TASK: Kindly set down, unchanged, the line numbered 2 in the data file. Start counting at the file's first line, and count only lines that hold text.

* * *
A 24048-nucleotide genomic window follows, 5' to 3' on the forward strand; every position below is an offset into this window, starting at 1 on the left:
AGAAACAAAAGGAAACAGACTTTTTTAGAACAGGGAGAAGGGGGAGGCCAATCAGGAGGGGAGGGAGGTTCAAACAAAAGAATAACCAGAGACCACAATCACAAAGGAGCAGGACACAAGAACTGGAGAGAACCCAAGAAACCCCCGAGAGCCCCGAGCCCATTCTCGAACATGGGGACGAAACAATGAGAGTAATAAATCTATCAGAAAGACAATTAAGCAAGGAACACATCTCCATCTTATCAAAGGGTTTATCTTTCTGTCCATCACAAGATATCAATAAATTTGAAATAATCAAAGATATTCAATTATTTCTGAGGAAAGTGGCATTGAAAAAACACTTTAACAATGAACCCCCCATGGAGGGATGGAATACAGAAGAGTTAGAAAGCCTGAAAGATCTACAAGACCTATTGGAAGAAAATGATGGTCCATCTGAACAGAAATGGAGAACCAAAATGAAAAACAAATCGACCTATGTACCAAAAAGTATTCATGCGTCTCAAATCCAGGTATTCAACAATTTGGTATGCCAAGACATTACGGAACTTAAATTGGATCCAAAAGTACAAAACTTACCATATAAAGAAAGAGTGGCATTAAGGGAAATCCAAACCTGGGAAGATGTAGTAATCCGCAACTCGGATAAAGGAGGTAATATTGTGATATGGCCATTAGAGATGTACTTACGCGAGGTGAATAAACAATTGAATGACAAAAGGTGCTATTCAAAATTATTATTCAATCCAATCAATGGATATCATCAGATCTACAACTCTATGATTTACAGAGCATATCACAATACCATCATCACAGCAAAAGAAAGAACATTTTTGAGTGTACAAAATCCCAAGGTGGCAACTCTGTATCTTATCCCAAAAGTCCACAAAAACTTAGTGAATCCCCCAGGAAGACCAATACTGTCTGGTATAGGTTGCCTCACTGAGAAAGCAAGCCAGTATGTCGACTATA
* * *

AGAAACAAAAGGAAACAGACTTTTTTAGAACAGGGAGAAGGGGGAGGCCAATCAGGAGGGGAGGGAGGTTCAAACAAAAGAATAACCAGAGACCACAATCACAAAGGAGCAGGACACAAGAACTGGAGAGAACCCAAGAAACCCCCGAGAGCCCCGAGCCCATTCTCGAACATGGGGACGAAACAATGAGAGTAATAAATCTATCAGAAAGACAATTAAGCAAGGAACACATCTCCATCTTATCAAAGGGTTTATCTTTCTGTCCATCACAAGATATCAATAAATTTGAAATAATCAAAGATATTCAATTATTTCTGAGGAAAGTGGCATTGAAAAAACACTTTAACAATGAACCCCCCATGGAGGGATGGAATACAGAAGAGTTAGAAAGCCTGAAAGATCTACAAGACCTATTGGAAGAAAATGATGGTCCATCTGAACAGAAATGGAGAACCAAAATGAAAAACAAATCGACCTATGTACCAAAAAGTATTCATGCGTCTCAAATCCAGGTATTCAACAATTTGGTATGCCAAGACATTACGGAACTTAAATTGGATCCAAAAGTACAAAACTTACCATATAAAGAAAGAGTGGCATTAAGGGAAATCCAAACCTGGGAAGATGTAGTAATCCGCAACTCGGATAAAGGAGGTAATATTGTGATATGGCCATTAGAGATGTACTTACGCGAGGTGAATAAACAATTGAATGACAAAAGGTGCTATTCAAAATTATTATTCAATCCAATCAATGGATATCATCAGATCTACAACTCTATGATTTACAGAGCATATCACAATACCATCATCACAGCAAAAGAAAGAACATTTTTGAGTGTACAAAATCCCAAGGTGGCAACTCTGTATCTTATCCCAAAAGTCCACAAAAACTTAGTGAATCCCCCAGGAAGACCAATACTGTCTGGTATAGGTTGCCTCACTGAGAAAGCAAGCCAGTATGTCGACTATA